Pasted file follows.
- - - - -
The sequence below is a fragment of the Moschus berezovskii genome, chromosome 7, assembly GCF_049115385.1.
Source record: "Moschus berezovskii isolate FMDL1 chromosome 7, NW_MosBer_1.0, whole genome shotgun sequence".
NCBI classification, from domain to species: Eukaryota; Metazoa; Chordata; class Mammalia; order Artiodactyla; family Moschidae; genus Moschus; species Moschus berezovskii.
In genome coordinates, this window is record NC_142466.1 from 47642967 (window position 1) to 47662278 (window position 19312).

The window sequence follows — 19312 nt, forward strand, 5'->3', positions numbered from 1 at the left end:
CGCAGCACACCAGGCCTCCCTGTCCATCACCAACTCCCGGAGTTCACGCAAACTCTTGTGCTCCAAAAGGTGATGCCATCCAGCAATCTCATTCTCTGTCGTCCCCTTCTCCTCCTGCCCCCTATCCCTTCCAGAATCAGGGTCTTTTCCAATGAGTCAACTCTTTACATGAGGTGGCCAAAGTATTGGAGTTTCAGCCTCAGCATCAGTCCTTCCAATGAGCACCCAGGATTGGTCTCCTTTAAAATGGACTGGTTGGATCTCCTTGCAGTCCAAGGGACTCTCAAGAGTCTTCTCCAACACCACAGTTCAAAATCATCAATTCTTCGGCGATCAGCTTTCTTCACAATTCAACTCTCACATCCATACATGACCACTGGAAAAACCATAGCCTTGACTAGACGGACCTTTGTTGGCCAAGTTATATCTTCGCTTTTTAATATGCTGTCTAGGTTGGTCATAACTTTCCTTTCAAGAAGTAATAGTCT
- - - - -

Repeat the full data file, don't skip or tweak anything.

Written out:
The sequence below is a fragment of the Moschus berezovskii genome, chromosome 7, assembly GCF_049115385.1.
Source record: "Moschus berezovskii isolate FMDL1 chromosome 7, NW_MosBer_1.0, whole genome shotgun sequence".
NCBI classification, from domain to species: Eukaryota; Metazoa; Chordata; class Mammalia; order Artiodactyla; family Moschidae; genus Moschus; species Moschus berezovskii.
In genome coordinates, this window is record NC_142466.1 from 47642967 (window position 1) to 47662278 (window position 19312).

The window sequence follows — 19312 nt, forward strand, 5'->3', positions numbered from 1 at the left end:
CGCAGCACACCAGGCCTCCCTGTCCATCACCAACTCCCGGAGTTCACGCAAACTCTTGTGCTCCAAAAGGTGATGCCATCCAGCAATCTCATTCTCTGTCGTCCCCTTCTCCTCCTGCCCCCTATCCCTTCCAGAATCAGGGTCTTTTCCAATGAGTCAACTCTTTACATGAGGTGGCCAAAGTATTGGAGTTTCAGCCTCAGCATCAGTCCTTCCAATGAGCACCCAGGATTGGTCTCCTTTAAAATGGACTGGTTGGATCTCCTTGCAGTCCAAGGGACTCTCAAGAGTCTTCTCCAACACCACAGTTCAAAATCATCAATTCTTCGGCGATCAGCTTTCTTCACAATTCAACTCTCACATCCATACATGACCACTGGAAAAACCATAGCCTTGACTAGACGGACCTTTGTTGGCCAAGTTATATCTTCGCTTTTTAATATGCTGTCTAGGTTGGTCATAACTTTCCTTTCAAGAAGTAATAGTCT